CORPORATE INSOLVENCY UPDATE by HC111117063938

VIEWS: 0 PAGES: 6

									                                              Corporate Insolvency Update February 2011


             QUALIFICATIONS FOR INSOLVENCY PRACTITIONERS


INTRODUCTION

The time allocated today is relatively short, so I thought that I would address four key
issues:

    1.   Impacts of the present insolvency qualifications regime
    2.   Effectiveness of remedies currently available to creditors
    3.   The Australian insolvency regime
    4.   The Insolvency Practitioners Bill 2010

IMPACTS OF THE PRESENT INSOLVENCY QUALIFICATIONS REGIME

As any of you who have browsed the Companies Act and the Receiverships Act
1993 will be well aware, the qualifications required of a liquidator or receiver in this
country are rather light weight. In fact the acts set out disqualifications rather than
qualifications for the role.

Disqualifications for appointment as Liquidator can be summarised as:

        Under 18 years of age
        A creditor of the company
        A shareholder, director, auditor, or receiver of the company or related
         company (during the previous 2 yrs)
        Member of a firm which has provided professional services to the company
         (during the previous 2 yrs)
        Member of a firm which has had a business relationship with the company,
         majority shareholder, directors or secured creditor (during the previous 2 yrs)
        Undischarged bankrupt
        Person subject to treatment under the Mental Health Act 1992
        Person subject to an order under the Protection of Personal and Property
         Rights Act 1988
        Person who has been subject to an enforcement order as liquidator under the
         Companies Act 1993
        Person prohibited from acting under the Receiverships Act 1993
        Person prohibited from being a director, officer, manager, or promoter of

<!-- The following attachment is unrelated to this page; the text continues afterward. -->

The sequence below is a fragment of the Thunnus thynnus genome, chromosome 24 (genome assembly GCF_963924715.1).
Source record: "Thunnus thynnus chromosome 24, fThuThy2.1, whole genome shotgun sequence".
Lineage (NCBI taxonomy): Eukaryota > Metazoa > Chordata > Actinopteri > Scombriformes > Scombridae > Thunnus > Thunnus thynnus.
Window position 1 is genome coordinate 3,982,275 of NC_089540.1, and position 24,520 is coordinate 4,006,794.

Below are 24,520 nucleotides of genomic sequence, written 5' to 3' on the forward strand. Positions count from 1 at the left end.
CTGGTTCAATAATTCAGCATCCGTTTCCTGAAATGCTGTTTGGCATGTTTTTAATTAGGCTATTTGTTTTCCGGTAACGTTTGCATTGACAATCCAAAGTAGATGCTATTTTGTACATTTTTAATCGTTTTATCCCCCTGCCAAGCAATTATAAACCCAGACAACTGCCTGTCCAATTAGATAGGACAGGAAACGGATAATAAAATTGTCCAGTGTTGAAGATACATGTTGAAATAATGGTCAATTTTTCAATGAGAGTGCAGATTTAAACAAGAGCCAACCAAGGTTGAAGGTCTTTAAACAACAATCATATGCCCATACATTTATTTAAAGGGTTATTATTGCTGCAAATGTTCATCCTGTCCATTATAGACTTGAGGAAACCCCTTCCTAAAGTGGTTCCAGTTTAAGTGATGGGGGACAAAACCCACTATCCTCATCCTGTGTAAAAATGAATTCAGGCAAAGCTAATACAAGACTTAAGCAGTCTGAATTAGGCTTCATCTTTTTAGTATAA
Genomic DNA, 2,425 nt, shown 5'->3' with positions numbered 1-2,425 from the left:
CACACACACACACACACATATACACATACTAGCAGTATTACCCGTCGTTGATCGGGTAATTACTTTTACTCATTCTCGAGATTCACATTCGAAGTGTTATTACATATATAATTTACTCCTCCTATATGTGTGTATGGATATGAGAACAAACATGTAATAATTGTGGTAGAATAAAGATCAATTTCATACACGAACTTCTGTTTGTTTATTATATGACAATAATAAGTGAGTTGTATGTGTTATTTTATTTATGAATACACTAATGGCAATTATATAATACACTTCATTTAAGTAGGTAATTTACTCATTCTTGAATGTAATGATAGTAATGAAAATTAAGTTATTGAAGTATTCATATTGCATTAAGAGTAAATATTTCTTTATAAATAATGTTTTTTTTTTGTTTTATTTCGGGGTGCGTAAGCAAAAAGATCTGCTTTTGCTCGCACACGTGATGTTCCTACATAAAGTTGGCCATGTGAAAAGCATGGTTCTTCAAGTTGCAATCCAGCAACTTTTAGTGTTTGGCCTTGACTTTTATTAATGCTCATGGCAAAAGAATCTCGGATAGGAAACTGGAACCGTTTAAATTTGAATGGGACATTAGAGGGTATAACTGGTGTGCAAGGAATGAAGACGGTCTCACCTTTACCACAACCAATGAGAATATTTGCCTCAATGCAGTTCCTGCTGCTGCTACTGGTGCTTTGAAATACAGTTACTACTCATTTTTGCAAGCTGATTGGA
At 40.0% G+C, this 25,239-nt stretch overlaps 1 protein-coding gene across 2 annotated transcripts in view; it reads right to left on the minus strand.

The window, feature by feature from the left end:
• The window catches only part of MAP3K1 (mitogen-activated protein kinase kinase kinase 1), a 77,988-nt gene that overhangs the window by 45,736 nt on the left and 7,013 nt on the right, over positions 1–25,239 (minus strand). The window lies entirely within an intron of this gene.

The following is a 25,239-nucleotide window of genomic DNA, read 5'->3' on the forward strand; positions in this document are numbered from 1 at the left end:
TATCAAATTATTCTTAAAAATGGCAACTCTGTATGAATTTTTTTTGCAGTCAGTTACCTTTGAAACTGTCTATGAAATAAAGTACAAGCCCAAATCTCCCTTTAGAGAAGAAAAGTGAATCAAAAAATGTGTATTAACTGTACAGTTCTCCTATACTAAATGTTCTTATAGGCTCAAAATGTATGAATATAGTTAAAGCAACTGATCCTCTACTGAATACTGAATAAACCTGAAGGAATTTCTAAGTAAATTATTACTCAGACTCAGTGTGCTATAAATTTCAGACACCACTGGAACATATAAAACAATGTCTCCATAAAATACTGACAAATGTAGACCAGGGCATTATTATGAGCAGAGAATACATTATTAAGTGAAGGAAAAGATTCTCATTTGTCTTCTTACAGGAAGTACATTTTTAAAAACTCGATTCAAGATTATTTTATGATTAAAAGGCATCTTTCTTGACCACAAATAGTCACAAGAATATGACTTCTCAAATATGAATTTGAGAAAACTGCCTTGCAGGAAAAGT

companies under the Companies Acts 1955 and 1993
        Person prohibited from acting as a director under the Insolvency Act 2006
        Person prohibited from being an administrator or deed administrator

Disqualifications for Receivers are less restrictive but add;

        Mortgagee of the property in receivership
        Director of the grantor or mortgagee
        Investor in shares of the grantor or the mortgagee

While I suspect nobody would argue that persons falling within the criteria set out
above should be allowed to hold the role of liquidator or receiver, in our role we come



Qualifications for Insolvency Practitioners              Paul Sargison TW Gerry Rea Partners
                                              2


across many instances where persons undertaking liquidation and receivership roles
should not be doing so. Let me list some examples.

    1. Incompetence

    The structure of liquidation and receivership legislation as set down in the
    Companies Act and the Receiverships Act assumes that:

    A liquidator will act impartially for the benefit of all creditors, but recognise the
    special interests of preferential and secured creditors.

    A receiver will act for the benefit of the appointing secured creditor, but recognise
    the special interests of preferential and other secured creditors as well as
    unsecured creditors.

    Prior to the introduction of the Personal Property Securities Act, the demands of a
    liquidator or receiver were relatively straight forward. Now, with the introduction
    of GSA and PMSI secured creditors, and special protection for the factoring